More than 45 Broward County public schools staff members and one student in the district have tested positive for the novel coronavirus as of Monday, according to the latest information released from the school district.
The numbers came out four days after Broward public schools opened their doors to students for in-person learning for the first time since schools closed in March.
“Broward County Public Schools understands parents’ concerns about the potential spread of COVID-19 as the phased reopening of schools for face-to-face eLearning continues,” a statement released by the district Tuesday says. “The District is following guidelines from the Centers for Disease Control and Prevention, and working closely with the Florida Department of Health-Broward, to make sure we are taking all the necessary precautions to protect the health and safety of students and staff.”
Broward is opening its schools in phases. On Friday, students in pre-kindergarten through second grade, as well as those in other grades with special needs, were allowed to return. Students in the remaining grades opting to return did so starting Tuesday.
Broward Superintendent Robert Runcie said Friday he expects between 20 and 25% of the district’s more than 260,000 students to come back to the classroom for face-to-face instruction by the end of this week. The rest of the children will continue to attend class online from home, just as they have since last spring.
Runcie also said the district planned for the likelihood that there would be COVID cases once the schools were occupied again. In the event of positive tests, the student cannot return to campus until he or she has at least one negative test result after a 10- to 14-day period, he said.
The student who tested positive this week attends Chapel Trail Elementary School in Pembroke Pines, according to the district’s online coronavirus dashboard. An employee at the school has also tested positive.
The other COVID-19 positive staffers are dispersed among 37 schools from Annabel C. Perry K-8 in Miramar to Wilton Manors Elementary School, according to the dashboard. The school with the highest number of infected employees is North Lauderdale PK-8, which has four cases, according to the district.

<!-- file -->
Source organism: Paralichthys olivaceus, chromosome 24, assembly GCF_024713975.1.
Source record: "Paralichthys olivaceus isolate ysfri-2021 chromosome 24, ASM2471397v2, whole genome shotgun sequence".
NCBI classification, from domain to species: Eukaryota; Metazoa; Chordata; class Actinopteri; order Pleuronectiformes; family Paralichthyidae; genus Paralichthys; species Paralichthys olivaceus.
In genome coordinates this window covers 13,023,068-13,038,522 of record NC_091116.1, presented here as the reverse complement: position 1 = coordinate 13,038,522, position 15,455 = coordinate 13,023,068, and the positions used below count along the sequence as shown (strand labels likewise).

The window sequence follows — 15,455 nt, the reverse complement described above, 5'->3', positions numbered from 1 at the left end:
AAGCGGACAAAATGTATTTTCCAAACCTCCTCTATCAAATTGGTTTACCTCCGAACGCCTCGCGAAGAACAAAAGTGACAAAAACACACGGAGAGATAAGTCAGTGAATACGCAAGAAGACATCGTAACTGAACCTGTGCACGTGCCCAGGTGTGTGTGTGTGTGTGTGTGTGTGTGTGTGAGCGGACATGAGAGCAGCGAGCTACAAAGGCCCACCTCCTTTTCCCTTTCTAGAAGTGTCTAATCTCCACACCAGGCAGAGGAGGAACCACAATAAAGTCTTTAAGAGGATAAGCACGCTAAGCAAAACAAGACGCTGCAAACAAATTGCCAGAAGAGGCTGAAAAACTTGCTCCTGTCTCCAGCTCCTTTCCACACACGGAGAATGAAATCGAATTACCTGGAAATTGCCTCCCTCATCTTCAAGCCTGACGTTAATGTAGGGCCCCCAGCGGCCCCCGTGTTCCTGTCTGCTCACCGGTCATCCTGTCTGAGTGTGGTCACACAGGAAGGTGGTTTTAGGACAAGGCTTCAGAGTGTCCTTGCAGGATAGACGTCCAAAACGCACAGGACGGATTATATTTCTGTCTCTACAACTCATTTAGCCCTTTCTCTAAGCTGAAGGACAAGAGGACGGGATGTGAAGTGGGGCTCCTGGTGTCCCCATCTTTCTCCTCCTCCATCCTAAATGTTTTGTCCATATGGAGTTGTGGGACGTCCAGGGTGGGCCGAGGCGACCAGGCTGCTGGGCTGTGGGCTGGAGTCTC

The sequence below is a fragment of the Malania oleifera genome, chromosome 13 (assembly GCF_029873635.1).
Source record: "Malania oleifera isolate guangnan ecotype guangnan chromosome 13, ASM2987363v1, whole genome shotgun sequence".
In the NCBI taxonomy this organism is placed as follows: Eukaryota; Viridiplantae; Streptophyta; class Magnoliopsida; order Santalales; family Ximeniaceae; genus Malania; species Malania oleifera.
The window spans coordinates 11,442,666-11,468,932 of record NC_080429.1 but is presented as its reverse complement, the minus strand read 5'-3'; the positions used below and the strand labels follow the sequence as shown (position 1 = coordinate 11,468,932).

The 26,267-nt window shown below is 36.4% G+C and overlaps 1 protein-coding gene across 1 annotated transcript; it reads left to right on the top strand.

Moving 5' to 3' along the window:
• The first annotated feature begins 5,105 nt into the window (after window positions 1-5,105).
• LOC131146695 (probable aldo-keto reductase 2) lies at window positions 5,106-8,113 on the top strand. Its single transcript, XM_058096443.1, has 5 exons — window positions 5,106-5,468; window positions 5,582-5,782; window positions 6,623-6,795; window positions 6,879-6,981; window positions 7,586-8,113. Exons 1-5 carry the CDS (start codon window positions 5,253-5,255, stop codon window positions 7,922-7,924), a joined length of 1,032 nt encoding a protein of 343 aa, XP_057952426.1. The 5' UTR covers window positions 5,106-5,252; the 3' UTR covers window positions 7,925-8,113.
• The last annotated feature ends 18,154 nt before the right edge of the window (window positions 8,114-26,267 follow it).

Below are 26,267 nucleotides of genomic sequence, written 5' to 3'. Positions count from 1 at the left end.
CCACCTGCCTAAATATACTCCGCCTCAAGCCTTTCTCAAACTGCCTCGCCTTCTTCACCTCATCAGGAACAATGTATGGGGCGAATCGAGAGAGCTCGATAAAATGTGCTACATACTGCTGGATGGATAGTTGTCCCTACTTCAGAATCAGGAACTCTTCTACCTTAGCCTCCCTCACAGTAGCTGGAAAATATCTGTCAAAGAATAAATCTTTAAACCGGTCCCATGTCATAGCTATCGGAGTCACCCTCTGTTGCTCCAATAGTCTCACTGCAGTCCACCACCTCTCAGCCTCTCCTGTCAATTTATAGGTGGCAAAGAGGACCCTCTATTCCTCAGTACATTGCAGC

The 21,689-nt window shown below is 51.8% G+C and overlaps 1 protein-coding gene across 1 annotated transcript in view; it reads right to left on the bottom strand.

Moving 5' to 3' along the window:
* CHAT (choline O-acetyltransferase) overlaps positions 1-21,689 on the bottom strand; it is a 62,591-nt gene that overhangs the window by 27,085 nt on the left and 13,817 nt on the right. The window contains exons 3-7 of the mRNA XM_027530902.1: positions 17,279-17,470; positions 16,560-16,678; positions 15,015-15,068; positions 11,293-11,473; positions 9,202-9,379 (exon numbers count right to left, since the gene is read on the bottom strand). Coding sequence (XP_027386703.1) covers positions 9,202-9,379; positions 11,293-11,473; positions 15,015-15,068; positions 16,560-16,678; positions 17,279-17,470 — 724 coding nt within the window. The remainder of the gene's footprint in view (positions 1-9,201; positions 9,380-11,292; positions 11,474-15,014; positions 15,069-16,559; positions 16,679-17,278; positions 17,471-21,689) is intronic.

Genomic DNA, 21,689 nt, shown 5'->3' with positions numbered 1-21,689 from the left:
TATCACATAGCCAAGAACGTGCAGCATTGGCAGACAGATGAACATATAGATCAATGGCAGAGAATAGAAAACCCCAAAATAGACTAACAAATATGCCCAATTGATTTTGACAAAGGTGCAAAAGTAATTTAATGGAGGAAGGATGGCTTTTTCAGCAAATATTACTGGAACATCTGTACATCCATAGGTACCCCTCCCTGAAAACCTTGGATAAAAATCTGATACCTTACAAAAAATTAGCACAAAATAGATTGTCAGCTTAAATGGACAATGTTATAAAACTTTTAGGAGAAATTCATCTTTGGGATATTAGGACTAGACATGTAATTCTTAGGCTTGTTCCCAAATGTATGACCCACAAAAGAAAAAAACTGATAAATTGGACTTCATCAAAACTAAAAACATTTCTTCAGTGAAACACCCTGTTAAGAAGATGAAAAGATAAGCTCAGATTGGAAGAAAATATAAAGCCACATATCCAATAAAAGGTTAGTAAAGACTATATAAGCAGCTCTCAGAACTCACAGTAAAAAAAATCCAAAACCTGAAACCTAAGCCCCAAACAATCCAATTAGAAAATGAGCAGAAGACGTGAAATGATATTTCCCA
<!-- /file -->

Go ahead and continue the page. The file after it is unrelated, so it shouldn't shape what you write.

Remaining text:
It’s not clear if the positive test results came back in between Friday and the beginning of this week. When pressed, Nadine Drew, a district spokeswoman, said the student and employees tested positive “in the last 30 days” without getting more specific.
The Sun Sentinel reported Tuesday that a first-grader at Pembroke Pines Charter Elementary School, which is operated by the city of Pembroke Pines, has also tested positive for the virus.
The Florida Department of Health released a list Tuesday that shows another Broward charter school, Somerset Academy, also in Pembroke Pines, has one confirmed case.
Students and teachers in Miami-Dade County returned to in-person class last Monday, the first day of a staggered start that resulted in 142,000 students returning to classrooms by Friday, about 55 percent of the district’s 255,000 total students. (The remainder of the students are learning remotely.)
The Miami-Dade County Public Schools’ COVID dashboard stated Tuesday that 11 students and one employee have since tested positive.
MAST Academy on Virginia Key closed for a day Monday after two students there tested positive over the weekend. The school reopened Tuesday, but some parents said the development made them reconsider allowing their children go back until they’re convinced health and safety conditions markedly improve.
Monroe County, which has had far fewer coronavirus cases, deaths and hospitalizations than Broward and Dade, opened back up to in-person learning in September. Since then, the Florida Keys district has reported a total of nine students, one teacher and two non-teaching staff members who have tested positive.
Anna Fusco, president of the Broward Teachers Union, said Tuesday she is closely monitoring the situation at the schools and continuing to get intelligence from her teachers, including those at charter schools, which unlike those in Dade, are union members.
So far, Fusco remains wary that the district has a cohesive plan in place for all schools in terms of filtration systems, safety and security. But, although 46 staff members and one student coming down with COVID so soon into the reopening process is concerning, she noted the district has 247 schools.
It’s too soon to say if they should close again, she said.
“If cases rise, we should go back to virtual. If they maintain, we should keep the bricks-and-mortar schools open,” Fusco said. “We have a group of teachers and students who want to be there.”